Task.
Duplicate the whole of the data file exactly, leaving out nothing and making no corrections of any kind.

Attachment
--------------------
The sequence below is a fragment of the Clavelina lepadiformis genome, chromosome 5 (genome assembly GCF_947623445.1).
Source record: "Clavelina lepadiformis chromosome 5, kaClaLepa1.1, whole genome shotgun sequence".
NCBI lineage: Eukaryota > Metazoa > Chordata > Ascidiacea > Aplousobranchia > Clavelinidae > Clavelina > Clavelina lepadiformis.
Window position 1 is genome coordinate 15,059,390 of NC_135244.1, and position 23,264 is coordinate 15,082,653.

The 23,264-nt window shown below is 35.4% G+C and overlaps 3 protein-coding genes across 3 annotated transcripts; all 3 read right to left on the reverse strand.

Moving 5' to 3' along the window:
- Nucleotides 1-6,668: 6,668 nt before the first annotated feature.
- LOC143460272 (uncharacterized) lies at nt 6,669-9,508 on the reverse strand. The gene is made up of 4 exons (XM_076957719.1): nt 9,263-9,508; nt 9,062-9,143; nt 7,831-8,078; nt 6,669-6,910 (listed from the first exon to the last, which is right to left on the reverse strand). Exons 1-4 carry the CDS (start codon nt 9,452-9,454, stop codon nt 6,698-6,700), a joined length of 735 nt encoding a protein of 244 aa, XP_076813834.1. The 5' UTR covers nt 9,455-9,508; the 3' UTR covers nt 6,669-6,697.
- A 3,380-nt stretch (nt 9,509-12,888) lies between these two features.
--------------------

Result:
The sequence below is a fragment of the Clavelina lepadiformis genome, chromosome 5 (genome assembly GCF_947623445.1).
Source record: "Clavelina lepadiformis chromosome 5, kaClaLepa1.1, whole genome shotgun sequence".
NCBI lineage: Eukaryota > Metazoa > Chordata > Ascidiacea > Aplousobranchia > Clavelinidae > Clavelina > Clavelina lepadiformis.
Window position 1 is genome coordinate 15,059,390 of NC_135244.1, and position 23,264 is coordinate 15,082,653.

The 23,264-nt window shown below is 35.4% G+C and overlaps 3 protein-coding genes across 3 annotated transcripts; all 3 read right to left on the reverse strand.

Moving 5' to 3' along the window:
- Nucleotides 1-6,668: 6,668 nt before the first annotated feature.
- LOC143460272 (uncharacterized) lies at nt 6,669-9,508 on the reverse strand. The gene is made up of 4 exons (XM_076957719.1): nt 9,263-9,508; nt 9,062-9,143; nt 7,831-8,078; nt 6,669-6,910 (listed from the first exon to the last, which is right to left on the reverse strand). Exons 1-4 carry the CDS (start codon nt 9,452-9,454, stop codon nt 6,698-6,700), a joined length of 735 nt encoding a protein of 244 aa, XP_076813834.1. The 5' UTR covers nt 9,455-9,508; the 3' UTR covers nt 6,669-6,697.
- A 3,380-nt stretch (nt 9,509-12,888) lies between these two features.